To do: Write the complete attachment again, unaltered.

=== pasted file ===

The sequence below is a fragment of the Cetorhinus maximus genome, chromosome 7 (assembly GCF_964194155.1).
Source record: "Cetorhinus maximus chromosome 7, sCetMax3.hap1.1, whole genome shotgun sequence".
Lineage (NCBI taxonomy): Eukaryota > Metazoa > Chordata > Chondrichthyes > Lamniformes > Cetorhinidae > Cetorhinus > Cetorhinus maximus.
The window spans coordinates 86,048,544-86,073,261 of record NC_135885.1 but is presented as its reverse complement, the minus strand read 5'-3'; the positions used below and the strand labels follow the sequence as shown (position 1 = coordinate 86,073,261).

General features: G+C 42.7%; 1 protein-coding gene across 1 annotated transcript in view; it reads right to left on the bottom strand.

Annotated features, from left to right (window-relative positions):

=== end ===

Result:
The sequence below is a fragment of the Cetorhinus maximus genome, chromosome 7 (assembly GCF_964194155.1).
Source record: "Cetorhinus maximus chromosome 7, sCetMax3.hap1.1, whole genome shotgun sequence".
Lineage (NCBI taxonomy): Eukaryota > Metazoa > Chordata > Chondrichthyes > Lamniformes > Cetorhinidae > Cetorhinus > Cetorhinus maximus.
The window spans coordinates 86,048,544-86,073,261 of record NC_135885.1 but is presented as its reverse complement, the minus strand read 5'-3'; the positions used below and the strand labels follow the sequence as shown (position 1 = coordinate 86,073,261).

General features: G+C 42.7%; 1 protein-coding gene across 1 annotated transcript in view; it reads right to left on the bottom strand.

Annotated features, from left to right (window-relative positions):